Halle, Germany after WWI
Heydrich and his Merker Frei Corps walk down a deserted, rundown street. He is leading his group. “Follow me,” he says. “Don’t hug the walls. Anyone can grab, stab or strangle you. Avoid walking in the middle of the street. We can be shot at. Step off the pavement and walk next to it. As I lead you forward, you, Hinkel and Strasser, walk backwards facing those parts we have just passed, in case of snipers.” Strasser does as he is told, but he takes out a lighter to light a cigarette dangling from his mouth. “No smoking,” Heydrich says categorically.
The smell of something cooking coming from an alleyway leads Heydrich to investigate. Some paces ahead, a one armed man, several men in crutches, in wooden legs, one man only with torso and arms pushing himself on a crude cart are around a fire of sorts, roasting a couple of huge black rats.
“Greetings, soldiers,” he says respectfully. “Is there anything we can do?”
There is unalloyed hostility all around him. Heydrich quickly says, “We haven’t come to take you away or steal your … some strong instinct makes Heydrich avoid the word food … what passes for a meal in these disastrous times.”
A soldier on crutches, still wearing the tattered uniform of the German Army, comes forward. “Merker Frei Corps? How about some decent cigarettes?”
Heydrich opens the flap of his shirt and walks over to the man. He gives him the whole pack.
“What about you?” he asks, tearing the paper open.
“I rarely smoke. I have it for soldiers like you.”
“Danke. Come into our parlor anytime. We’re always at home,” says the soldier with the crutches, in a sardonic grin.
One of the members of Heydrich’s unit asks tactlessly, without thinking things through, “What battles were you in?”
There is another hostile silence.
“He didn’t mean it like that,” Heydrich tries to explain.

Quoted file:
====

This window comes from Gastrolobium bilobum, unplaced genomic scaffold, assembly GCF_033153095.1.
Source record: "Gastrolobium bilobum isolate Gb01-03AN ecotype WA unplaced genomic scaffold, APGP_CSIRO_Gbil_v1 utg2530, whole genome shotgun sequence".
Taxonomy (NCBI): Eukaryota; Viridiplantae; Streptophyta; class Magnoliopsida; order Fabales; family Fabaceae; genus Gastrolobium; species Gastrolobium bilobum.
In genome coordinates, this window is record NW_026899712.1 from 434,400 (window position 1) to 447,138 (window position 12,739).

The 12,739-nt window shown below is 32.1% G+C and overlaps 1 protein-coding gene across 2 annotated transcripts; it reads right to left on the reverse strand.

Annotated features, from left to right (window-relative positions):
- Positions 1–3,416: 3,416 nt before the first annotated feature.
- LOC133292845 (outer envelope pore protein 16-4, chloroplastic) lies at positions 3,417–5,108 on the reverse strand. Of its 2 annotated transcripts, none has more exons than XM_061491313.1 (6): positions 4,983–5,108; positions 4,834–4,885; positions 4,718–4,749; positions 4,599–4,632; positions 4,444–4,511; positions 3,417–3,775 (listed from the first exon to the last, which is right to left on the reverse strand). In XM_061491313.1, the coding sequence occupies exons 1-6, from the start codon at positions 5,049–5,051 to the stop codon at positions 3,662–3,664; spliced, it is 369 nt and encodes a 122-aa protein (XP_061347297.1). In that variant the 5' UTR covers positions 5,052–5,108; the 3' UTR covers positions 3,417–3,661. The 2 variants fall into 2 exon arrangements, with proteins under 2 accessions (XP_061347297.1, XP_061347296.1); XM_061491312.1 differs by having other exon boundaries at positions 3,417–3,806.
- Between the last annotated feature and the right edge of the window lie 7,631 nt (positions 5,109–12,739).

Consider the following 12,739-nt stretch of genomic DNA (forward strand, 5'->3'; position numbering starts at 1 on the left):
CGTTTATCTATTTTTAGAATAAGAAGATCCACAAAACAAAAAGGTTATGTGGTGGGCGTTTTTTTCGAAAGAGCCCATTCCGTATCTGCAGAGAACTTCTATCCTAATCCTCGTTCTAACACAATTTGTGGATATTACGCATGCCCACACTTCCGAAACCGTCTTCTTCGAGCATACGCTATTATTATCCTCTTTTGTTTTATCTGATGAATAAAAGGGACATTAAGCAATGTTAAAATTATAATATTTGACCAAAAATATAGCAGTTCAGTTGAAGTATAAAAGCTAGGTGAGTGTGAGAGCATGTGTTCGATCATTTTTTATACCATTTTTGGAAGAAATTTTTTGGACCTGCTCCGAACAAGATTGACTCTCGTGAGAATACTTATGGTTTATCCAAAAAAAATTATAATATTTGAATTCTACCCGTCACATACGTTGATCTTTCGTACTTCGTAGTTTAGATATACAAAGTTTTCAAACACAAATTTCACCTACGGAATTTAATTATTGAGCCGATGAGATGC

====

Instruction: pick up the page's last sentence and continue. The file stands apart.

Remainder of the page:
The legless man on the wooden cart replies in a full, rich voice, “Hell. We were all in hell.” He spits on the ground.
Heydrich remains silent. He gathers his men, salutes the handicapped war veterans. “We’ll build a new Germany, with more principles, power and wealth.”
As he walks away, the soldier in the cart shouts, “Hey! What’s your name?”
Heydrich freezes. What to do or say? “These men come from hell. They are still in hell,” he tells his men softly. Heydrich turns around and says casually, “The name is Heydrich. Reinhard Heydrich.”
. . .
In City Hall. The Mayor and General Merker are handing out commendations and citations. Reinhard Heydrich has received the most. “You are hereby promoted to the German Offensive and Defensive League of the German People (Deutschvol Kischen Schutz und Trutzbund). His brother Heinz, sister Maria, mother Elizabeth and father Bruno are radiant with pride.
“As usual, Reinie gets the most medals,” comments his mother.
“They’re not medals, Mutti; they’re commendations,” daughter Maria corrects her.
“They are honors just the same.” Reinhard, accepting the medals, thinks back on the legless soldiers he saw earlier that week and wonders why they give him awards, and let the legless soldiers go hungry. At least Heydrich’s family is eating thanks to him.